Anaheim, Calif. — It's southern California and the Tigers know what that means on the American League schedule.
Here comes a frightful trek to Angel Stadium of Anaheim. The Angels' lair. Their playpen. Their torture chamber in which they coax the Tigers to think, for a moment, they might actually win a baseball game at this death trap that for so long has done in Detroit.
It happened again Sunday night, with an ESPN audience witnessing just how sadistic the not-so-angelic Angels can be to their Motown visitors as they scored a pair of runs in the eighth to do in the Tigers, 4-2, and of course sweep their four-game series.
"It was bad," Tigers manager Brad Ausmus said as he surveyed the weekend's wreckage. "You lose four games in a four-game series and it's always bad."
It made no difference that the Tigers twice led, 1-0 and 2-1. Nor did it bother the Angels that staff ace David Price, one of baseball's more imposing artists, was working on behalf of the Tigers.
The Angels won, giving them a 47-16 record over the Tigers since 2001, and running their scorecard to 17-3 against Detroit in their last 20 games.
Price was allowed to pitch the eighth, all because he was at a manageable 99 pitches after seven.
But there was trouble just as quickly as he walked leadoff batter David Freese. Chris Iannetta's bounding chopper to third, an infield single, created more turmoil. They were sacrificed to third base and second on a pretty bunt by Kole Calhoun.
After an intentional walk loaded the bases, Alfredo Marte nearly rescued Detroit when he popped up a 3-1 pitch.
But the reprieve ended when Price was dismissed for Joba Chamberlain, after 121 pitches, and Johnny Giavotella slapped a slider through the middle that Ian Kinsler fielded just a few feet past the infield dirt. Kinsler flipped to Jose Iglesias at second, hoping to force the runner, Grant Green, at second.
The throw wasn't in time. Kirk Nieuwenhuis, pinch running for Freese, scored from third and, as Iglesias stretched to keep his foot on second, Iannetta scored to make it 4-2.
"A weak ball off the end of the bat that barely leaves the field, perfectly placed," Ausmus said, retracing another of a week's bitter scenes.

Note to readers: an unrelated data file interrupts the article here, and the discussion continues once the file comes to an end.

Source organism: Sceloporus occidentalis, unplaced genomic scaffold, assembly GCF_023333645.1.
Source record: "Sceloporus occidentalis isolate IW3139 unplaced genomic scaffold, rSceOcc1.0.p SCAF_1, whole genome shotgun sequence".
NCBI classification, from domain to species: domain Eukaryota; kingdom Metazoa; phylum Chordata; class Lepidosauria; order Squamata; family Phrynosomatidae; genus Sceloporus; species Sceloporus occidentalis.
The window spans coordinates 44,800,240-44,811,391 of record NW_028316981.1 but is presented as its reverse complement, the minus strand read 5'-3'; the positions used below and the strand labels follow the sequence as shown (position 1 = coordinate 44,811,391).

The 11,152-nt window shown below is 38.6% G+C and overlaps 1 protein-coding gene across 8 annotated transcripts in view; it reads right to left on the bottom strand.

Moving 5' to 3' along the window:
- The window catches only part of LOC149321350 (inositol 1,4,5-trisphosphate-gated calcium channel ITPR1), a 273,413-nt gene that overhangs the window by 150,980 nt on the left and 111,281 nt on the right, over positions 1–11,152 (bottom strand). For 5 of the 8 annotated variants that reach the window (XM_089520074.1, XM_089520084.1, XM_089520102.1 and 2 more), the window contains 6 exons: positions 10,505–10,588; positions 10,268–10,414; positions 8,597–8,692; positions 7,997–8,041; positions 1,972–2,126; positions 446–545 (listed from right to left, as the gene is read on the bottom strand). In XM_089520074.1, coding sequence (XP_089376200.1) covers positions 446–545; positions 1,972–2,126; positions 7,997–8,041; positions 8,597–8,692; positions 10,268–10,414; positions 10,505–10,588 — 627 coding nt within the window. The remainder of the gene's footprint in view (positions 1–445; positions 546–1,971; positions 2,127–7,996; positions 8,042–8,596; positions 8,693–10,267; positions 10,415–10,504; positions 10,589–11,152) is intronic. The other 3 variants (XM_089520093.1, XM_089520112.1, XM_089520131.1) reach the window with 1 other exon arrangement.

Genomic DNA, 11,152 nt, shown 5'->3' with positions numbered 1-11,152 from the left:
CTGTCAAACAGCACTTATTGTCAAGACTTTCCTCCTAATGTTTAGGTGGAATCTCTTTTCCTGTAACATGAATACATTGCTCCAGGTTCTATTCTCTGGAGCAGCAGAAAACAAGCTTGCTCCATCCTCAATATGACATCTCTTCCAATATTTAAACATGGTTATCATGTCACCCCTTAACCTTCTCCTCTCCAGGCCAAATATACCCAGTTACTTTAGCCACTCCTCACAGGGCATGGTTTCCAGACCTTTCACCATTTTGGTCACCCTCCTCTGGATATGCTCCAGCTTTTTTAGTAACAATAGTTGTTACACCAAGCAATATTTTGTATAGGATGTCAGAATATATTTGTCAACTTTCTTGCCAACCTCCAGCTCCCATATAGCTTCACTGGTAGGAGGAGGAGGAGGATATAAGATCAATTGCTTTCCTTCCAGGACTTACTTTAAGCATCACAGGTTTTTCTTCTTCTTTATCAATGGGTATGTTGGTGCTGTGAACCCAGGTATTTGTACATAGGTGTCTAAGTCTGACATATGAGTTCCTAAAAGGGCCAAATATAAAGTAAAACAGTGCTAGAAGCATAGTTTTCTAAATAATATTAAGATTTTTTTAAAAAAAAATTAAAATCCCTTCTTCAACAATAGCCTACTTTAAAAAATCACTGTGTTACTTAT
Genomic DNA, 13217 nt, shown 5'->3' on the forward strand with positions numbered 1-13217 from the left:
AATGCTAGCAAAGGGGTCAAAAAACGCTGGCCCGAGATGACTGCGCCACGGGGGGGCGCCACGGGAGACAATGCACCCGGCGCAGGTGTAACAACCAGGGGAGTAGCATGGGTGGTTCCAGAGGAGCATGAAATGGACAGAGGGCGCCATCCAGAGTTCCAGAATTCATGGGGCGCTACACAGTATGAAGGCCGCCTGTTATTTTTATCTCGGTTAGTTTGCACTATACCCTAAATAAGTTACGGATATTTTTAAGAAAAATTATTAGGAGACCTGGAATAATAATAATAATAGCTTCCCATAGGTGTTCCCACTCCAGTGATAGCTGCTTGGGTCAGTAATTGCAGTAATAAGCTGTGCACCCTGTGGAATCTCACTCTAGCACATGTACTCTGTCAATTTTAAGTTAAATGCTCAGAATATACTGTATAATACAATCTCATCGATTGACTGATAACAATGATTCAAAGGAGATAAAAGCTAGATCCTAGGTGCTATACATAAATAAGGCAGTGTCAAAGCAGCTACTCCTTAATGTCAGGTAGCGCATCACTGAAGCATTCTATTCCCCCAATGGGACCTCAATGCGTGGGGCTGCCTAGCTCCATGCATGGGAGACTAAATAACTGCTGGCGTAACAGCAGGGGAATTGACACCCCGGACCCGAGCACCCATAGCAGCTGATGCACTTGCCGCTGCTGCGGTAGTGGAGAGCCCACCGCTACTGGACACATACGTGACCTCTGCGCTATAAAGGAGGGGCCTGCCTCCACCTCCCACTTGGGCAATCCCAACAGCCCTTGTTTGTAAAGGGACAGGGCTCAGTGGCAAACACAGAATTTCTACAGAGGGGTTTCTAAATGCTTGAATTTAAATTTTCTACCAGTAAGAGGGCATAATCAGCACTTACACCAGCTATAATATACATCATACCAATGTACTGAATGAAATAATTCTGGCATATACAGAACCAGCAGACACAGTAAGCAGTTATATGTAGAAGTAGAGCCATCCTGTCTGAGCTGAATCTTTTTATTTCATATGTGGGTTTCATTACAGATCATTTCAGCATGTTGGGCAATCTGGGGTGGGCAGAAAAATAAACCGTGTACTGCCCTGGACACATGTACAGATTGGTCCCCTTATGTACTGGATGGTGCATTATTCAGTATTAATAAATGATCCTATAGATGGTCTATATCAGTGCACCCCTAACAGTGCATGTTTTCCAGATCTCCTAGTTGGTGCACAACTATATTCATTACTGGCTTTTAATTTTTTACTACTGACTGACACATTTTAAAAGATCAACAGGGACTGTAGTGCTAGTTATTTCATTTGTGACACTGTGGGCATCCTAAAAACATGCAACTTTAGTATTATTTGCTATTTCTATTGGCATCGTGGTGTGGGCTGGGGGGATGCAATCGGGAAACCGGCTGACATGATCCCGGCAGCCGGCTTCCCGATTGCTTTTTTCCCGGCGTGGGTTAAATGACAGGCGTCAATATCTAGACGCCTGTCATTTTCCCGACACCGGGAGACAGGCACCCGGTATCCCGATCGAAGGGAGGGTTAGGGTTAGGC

Even if the Tigers bullpen has behaved itself the past month, Ausmus wasn't taking chances with Price at 99 pitches and a tough eighth inning ahead.
He chose to keep him in the game, even after the leadoff walk to Freese. It looked like winning strategy, particularly after Price got Marte to pop up the 3-1 pitch to Miguel Cabrera.
But he wasn't going to be pushed past pitch No. 121.
"I don't know how he could have kept going," Ausmus said. "I'm sure he would have told me he could, but I thought he was done."
Price said afterward he was fine as he worked the eighth. He also said the Tigers were indeed "going through a stretch of baseball" that isn't to be recommended.
"We know we're a better team," Price said. "Everybody in here knows that."
Of course, all the should-haves, could-haves that became part of the Ausmus-Price focus wouldn't have been pivotal had the Tigers put a few runs on the board.
As has been their habit of late, a team couldn't coordinate hitting and pitching Sunday. And that led to a seventh loss in their last nine games.
Sunday, the Tigers amassed all of five hits. All but Tyler Collins' double were singles. And that's really no way to beat anybody, let alone a team that at home dares — dares — the Tigers to win a game.
Neither is it a recipe for escaping third place in the American League Central. Nor is it making an early case for Detroit's postseason profile, at least until some important people (Victor Martinez, Justin Verlander, etc.) return.
"We've got to find a way to score runs" Ausmus said. "That's it. We've got to find a way to score runs."
Preferably, earned runs. The Tigers managed only one of those Sunday, in the second inning, on a single from J.D. Martinez, Collins' double, and James McCann's sacrifice fly. They got an unearned run in the sixth, when Giavotella's throwing error allowed Cabrera to score.
The Tigers are now 28-24 and fading like a sun that disappeared Sunday over the Pacific. Fittingly, it was in plain sight of all who had gathered at Angel Stadium for an annual funeral rite known as burying the Tigers.